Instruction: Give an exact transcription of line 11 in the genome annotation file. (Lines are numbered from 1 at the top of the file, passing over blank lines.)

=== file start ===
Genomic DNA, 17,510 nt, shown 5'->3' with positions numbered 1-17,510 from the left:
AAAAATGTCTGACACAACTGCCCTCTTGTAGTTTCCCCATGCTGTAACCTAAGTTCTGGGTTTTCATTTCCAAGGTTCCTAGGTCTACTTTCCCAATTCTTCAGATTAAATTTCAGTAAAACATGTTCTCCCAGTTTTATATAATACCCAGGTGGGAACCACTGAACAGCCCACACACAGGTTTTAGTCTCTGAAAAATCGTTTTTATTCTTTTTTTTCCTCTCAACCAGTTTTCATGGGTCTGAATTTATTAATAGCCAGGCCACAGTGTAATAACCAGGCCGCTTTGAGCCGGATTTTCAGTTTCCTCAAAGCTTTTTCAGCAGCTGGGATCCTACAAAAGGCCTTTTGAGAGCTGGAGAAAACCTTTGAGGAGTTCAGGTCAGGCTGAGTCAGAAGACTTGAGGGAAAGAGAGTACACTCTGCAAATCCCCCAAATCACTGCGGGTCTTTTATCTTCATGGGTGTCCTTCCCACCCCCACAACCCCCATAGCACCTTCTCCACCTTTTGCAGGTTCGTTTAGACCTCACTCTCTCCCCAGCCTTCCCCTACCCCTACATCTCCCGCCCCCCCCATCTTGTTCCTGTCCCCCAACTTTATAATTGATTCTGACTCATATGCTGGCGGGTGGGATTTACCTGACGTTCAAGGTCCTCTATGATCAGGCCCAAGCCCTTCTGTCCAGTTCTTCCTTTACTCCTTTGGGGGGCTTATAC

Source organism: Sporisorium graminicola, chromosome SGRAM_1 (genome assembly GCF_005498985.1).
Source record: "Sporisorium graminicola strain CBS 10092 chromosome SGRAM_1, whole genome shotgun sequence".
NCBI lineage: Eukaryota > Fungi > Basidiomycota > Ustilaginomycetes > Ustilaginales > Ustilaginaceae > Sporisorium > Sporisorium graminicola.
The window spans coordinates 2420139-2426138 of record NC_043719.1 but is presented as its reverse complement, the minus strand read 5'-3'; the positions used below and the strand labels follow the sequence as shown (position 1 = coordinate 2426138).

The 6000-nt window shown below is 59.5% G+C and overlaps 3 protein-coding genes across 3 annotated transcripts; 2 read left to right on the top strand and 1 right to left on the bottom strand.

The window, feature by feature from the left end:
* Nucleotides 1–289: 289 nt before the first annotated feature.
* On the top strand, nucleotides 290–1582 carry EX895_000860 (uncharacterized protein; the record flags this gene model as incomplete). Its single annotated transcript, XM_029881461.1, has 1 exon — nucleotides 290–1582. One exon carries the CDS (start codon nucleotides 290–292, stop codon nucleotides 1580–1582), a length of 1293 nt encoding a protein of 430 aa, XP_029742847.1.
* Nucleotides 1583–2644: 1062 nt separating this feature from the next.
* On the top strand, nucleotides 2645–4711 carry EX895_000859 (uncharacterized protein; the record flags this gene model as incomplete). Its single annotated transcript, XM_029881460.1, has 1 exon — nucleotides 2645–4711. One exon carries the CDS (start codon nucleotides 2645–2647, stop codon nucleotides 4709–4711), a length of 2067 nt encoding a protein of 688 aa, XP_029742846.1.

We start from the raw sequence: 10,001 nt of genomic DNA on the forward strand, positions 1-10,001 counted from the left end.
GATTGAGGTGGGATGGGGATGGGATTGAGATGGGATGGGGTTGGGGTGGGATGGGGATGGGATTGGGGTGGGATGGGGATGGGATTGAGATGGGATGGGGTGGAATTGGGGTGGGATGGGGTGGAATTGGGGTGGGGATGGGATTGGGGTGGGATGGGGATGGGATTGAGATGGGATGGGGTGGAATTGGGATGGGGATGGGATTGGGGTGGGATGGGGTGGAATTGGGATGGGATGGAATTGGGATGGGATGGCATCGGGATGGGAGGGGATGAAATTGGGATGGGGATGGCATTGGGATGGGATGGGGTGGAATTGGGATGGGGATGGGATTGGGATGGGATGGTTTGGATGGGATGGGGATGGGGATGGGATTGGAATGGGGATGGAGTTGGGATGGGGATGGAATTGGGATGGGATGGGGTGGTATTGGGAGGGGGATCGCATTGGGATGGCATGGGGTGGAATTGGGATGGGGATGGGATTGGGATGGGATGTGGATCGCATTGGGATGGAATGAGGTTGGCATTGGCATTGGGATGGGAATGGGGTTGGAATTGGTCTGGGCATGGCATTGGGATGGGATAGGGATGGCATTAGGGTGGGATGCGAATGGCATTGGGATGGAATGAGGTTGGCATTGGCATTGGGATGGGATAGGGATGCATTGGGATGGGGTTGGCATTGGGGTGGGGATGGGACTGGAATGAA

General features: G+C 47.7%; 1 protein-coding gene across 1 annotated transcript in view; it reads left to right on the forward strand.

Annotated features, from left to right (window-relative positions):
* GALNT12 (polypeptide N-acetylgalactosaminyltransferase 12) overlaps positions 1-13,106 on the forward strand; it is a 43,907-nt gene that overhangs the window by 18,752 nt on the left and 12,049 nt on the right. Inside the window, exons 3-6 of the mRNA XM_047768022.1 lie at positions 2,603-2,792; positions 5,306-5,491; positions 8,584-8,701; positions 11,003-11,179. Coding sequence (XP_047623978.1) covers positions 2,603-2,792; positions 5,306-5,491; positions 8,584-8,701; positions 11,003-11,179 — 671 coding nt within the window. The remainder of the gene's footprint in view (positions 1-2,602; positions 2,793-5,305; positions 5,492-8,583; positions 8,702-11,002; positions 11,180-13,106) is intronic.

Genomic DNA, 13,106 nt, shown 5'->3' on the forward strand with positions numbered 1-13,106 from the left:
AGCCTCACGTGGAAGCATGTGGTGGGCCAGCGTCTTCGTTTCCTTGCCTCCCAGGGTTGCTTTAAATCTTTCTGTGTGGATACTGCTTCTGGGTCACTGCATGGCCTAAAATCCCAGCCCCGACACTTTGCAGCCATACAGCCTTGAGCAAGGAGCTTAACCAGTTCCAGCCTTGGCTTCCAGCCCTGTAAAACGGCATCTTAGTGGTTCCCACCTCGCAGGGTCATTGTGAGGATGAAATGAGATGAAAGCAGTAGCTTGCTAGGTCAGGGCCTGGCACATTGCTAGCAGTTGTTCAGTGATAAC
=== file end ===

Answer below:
* Nucleotides 1583–2644: 1062 nt separating this feature from the next.